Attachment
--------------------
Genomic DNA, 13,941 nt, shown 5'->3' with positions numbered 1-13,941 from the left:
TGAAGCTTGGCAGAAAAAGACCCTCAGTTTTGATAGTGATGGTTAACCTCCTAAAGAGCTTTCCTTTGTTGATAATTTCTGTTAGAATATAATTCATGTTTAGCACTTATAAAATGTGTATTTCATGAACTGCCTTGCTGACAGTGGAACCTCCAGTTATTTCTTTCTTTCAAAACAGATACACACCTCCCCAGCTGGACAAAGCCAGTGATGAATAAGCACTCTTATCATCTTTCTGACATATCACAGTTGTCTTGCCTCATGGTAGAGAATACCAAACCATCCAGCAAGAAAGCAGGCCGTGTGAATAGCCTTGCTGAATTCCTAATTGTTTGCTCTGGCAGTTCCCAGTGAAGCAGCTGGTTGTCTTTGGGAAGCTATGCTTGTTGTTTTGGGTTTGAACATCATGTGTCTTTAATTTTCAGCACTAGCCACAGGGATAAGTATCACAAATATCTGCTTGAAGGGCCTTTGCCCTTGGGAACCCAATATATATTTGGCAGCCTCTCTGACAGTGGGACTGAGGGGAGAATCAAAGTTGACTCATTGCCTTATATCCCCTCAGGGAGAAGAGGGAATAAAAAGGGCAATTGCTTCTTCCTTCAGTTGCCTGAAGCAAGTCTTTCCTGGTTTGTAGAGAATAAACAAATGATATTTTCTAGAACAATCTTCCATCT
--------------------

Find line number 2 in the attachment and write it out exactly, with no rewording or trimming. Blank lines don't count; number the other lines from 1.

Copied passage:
TGAAGCTTGGCAGAAAAAGACCCTCAGTTTTGATAGTGATGGTTAACCTCCTAAAGAGCTTTCCTTTGTTGATAATTTCTGTTAGAATATAATTCATGTTTAGCACTTATAAAATGTGTATTTCATGAACTGCCTTGCTGACAGTGGAACCTCCAGTTATTTCTTTCTTTCAAAACAGATACACACCTCCCCAGCTGGACAAAGCCAGTGATGAATAAGCACTCTTATCATCTTTCTGACATATCACAGTTGTCTTGCCTCATGGTAGAGAATACCAAACCATCCAGCAAGAAAGCAGGCCGTGTGAATAGCCTTGCTGAATTCCTAATTGTTTGCTCTGGCAGTTCCCAGTGAAGCAGCTGGTTGTCTTTGGGAAGCTATGCTTGTTGTTTTGGGTTTGAACATCATGTGTCTTTAATTTTCAGCACTAGCCACAGGGATAAGTATCACAAATATCTGCTTGAAGGGCCTTTGCCCTTGGGAACCCAATATATATTTGGCAGCCTCTCTGACAGTGGGACTGAGGGGAGAATCAAAGTTGACTCATTGCCTTATATCCCCTCAGGGAGAAGAGGGAATAAAAAGGGCAATTGCTTCTTCCTTCAGTTGCCTGAAGCAAGTCTTTCCTGGTTTGTAGAGAATAAACAAATGATATTTTCTAGAACAATCTTCCATCT